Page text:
Try to incorporate activities into your everyday schedule to keep self-care habits sustainable. For example, you could make a healthy dinner as a family every night, or encourage your child to take some quiet time to read or take a sensory break every day after school. Think about things your family would like to prioritize or work on together routinely (e.g., less screen time per day, one hour of reading time after dinner, etc.). Pick a couple of activities that will support these goals and include them in your calendar — and make it visual so it’s easy for the whole family to follow at a glance. Post your family self-care plan in a place where you and other family members can see it often. Hang it on the refrigerator or by the front door.
From "me-time" to "we-time"
Practice calm in the midst of chaos
Being mindful as a parent is hard, but it can help us stay regulated and better able to meet our kids’ needs, and our own. In the midst of burnout and fatigue, our calm response helps kids calm down and feel safe — and helps model how to self-regulate themselves when they’re feeling out of control or overwhelmed. Self-care can also “teach kids how to react to challenging situations and is shown to improve empathy development.” It improves how mindful we are, and how we value ourselves, and others. “Paying attention to what’s going on in your body isn’t a selfish act, marriage and family therapist Diane Simon Smith tells us. "It's actually in service of being present for our families. When we’re feeling calmer and better, we can transmit that to our children. We can teach them how to do it. Say, ‘Let’s take a moment, let’s stop, let’s breathe; let’s feel our bodies with our feet on the ground and be here right now, be fully mindful of this moment.’”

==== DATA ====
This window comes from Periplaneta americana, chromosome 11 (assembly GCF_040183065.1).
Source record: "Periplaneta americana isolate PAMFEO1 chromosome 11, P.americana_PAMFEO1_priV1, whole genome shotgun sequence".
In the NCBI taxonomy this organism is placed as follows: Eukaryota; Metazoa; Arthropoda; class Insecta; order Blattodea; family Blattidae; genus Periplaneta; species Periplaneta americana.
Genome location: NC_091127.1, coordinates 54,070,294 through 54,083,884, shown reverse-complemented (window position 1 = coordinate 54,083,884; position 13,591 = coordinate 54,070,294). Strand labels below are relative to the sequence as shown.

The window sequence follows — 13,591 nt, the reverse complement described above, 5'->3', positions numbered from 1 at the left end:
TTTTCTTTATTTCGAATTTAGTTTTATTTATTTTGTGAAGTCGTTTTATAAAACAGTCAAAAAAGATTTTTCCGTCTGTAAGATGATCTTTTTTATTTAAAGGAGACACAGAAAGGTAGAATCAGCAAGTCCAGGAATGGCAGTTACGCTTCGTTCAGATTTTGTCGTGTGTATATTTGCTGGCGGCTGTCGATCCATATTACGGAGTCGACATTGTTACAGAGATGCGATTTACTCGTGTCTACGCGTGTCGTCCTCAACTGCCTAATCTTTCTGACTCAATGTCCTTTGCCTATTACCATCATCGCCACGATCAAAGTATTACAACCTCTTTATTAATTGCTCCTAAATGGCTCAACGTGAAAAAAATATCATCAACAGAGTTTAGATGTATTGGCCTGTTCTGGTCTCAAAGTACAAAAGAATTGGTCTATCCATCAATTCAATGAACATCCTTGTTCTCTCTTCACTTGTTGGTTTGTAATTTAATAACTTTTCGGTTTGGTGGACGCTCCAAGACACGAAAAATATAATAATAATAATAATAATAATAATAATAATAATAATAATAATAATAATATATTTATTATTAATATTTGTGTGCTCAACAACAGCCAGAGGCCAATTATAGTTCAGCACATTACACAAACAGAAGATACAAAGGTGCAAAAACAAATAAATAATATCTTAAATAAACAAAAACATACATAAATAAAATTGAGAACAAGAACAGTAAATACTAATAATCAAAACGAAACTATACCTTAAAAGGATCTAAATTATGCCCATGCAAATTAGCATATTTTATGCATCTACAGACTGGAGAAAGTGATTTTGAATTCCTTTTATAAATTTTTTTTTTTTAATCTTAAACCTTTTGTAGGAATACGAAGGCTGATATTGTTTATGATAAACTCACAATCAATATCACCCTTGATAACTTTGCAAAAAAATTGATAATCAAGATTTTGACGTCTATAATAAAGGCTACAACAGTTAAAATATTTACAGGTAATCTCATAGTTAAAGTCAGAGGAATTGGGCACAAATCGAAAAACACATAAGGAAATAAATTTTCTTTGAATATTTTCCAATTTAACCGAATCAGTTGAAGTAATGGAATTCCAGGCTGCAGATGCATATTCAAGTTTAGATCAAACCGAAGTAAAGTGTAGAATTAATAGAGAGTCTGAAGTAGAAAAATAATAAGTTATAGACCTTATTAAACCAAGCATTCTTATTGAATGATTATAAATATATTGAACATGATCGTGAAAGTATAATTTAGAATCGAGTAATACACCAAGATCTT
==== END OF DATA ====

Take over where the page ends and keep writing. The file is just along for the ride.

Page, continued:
How can you practice this? Create a list of things that set you off, such as being late for school/work, and ways you can combat it calmly, such as setting an earlier bedtime or wake up time, or picking out clothes the night before so you don’t have to do it in the morning. And have a few tactics on hand for when situations get a little too chaotic, such as walking away for five minutes for a “brain break,” or learning how to loosen up and laugh at things that might otherwise set you off. If you and/or your child sees a mental health professional, they can help you come up with strategies to model for your child when it comes to handling tough emotions.
- Keep it simple! Make a plan that fits with your family’s lifestyle, goals, and preferences — that you can actually commit to — that isn’t overly complicated or long. The simpler it is, the easier it will be to stick to.
- Make it flexible! Taking care of ourselves and our mental health shouldn’t add more stress, it should support your daily routine. Some days might be busier than others, so find ways to be flexible if you have to shift things around.
- Tailor it to the individual! Self-care isn’t a one-size-fits-all. Structure your self-care activities so they support everyone based on their unique needs. That might look different for you than your neurodivergent kids, but you can still work together toward creating healthy habits.
How do you practice self-care as a family? Share your ideas with us!